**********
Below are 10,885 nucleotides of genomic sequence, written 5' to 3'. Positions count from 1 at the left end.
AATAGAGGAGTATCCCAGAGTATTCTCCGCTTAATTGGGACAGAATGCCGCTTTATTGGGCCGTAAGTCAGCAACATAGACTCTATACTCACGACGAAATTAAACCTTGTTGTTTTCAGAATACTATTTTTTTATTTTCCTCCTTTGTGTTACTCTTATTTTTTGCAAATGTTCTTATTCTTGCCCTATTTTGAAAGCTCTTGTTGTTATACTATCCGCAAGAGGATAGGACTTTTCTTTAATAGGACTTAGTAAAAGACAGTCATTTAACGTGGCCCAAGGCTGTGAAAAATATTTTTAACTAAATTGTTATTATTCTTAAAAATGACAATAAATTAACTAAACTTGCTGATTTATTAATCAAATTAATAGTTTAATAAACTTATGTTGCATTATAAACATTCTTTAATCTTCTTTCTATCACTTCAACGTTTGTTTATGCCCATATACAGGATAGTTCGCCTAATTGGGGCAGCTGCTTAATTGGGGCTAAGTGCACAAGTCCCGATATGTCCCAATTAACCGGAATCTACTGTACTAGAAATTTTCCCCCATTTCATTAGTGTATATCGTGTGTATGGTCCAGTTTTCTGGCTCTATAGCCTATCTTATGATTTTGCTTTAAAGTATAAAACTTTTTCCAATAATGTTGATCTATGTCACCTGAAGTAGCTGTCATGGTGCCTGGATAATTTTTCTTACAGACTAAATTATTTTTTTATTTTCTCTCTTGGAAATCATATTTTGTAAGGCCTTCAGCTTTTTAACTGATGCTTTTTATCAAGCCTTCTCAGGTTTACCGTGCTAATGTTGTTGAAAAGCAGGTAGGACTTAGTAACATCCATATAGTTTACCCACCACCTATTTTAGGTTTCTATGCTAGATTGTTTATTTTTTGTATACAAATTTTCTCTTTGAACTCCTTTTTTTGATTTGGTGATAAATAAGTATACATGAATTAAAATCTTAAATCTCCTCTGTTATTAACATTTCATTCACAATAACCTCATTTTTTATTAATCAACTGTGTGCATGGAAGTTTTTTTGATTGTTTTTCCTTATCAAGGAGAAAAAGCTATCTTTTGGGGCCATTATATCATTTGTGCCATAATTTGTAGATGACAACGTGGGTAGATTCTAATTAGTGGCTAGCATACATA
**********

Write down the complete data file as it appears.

Below are 10,885 nucleotides of genomic sequence, written 5' to 3'. Positions count from 1 at the left end.
AATAGAGGAGTATCCCAGAGTATTCTCCGCTTAATTGGGACAGAATGCCGCTTTATTGGGCCGTAAGTCAGCAACATAGACTCTATACTCACGACGAAATTAAACCTTGTTGTTTTCAGAATACTATTTTTTTATTTTCCTCCTTTGTGTTACTCTTATTTTTTGCAAATGTTCTTATTCTTGCCCTATTTTGAAAGCTCTTGTTGTTATACTATCCGCAAGAGGATAGGACTTTTCTTTAATAGGACTTAGTAAAAGACAGTCATTTAACGTGGCCCAAGGCTGTGAAAAATATTTTTAACTAAATTGTTATTATTCTTAAAAATGACAATAAATTAACTAAACTTGCTGATTTATTAATCAAATTAATAGTTTAATAAACTTATGTTGCATTATAAACATTCTTTAATCTTCTTTCTATCACTTCAACGTTTGTTTATGCCCATATACAGGATAGTTCGCCTAATTGGGGCAGCTGCTTAATTGGGGCTAAGTGCACAAGTCCCGATATGTCCCAATTAACCGGAATCTACTGTACTAGAAATTTTCCCCCATTTCATTAGTGTATATCGTGTGTATGGTCCAGTTTTCTGGCTCTATAGCCTATCTTATGATTTTGCTTTAAAGTATAAAACTTTTTCCAATAATGTTGATCTATGTCACCTGAAGTAGCTGTCATGGTGCCTGGATAATTTTTCTTACAGACTAAATTATTTTTTTATTTTCTCTCTTGGAAATCATATTTTGTAAGGCCTTCAGCTTTTTAACTGATGCTTTTTATCAAGCCTTCTCAGGTTTACCGTGCTAATGTTGTTGAAAAGCAGGTAGGACTTAGTAACATCCATATAGTTTACCCACCACCTATTTTAGGTTTCTATGCTAGATTGTTTATTTTTTGTATACAAATTTTCTCTTTGAACTCCTTTTTTTGATTTGGTGATAAATAAGTATACATGAATTAAAATCTTAAATCTCCTCTGTTATTAACATTTCATTCACAATAACCTCATTTTTTATTAATCAACTGTGTGCATGGAAGTTTTTTTGATTGTTTTTCCTTATCAAGGAGAAAAAGCTATCTTTTGGGGCCATTATATCATTTGTGCCATAATTTGTAGATGACAACGTGGGTAGATTCTAATTAGTGGCTAGCATACATA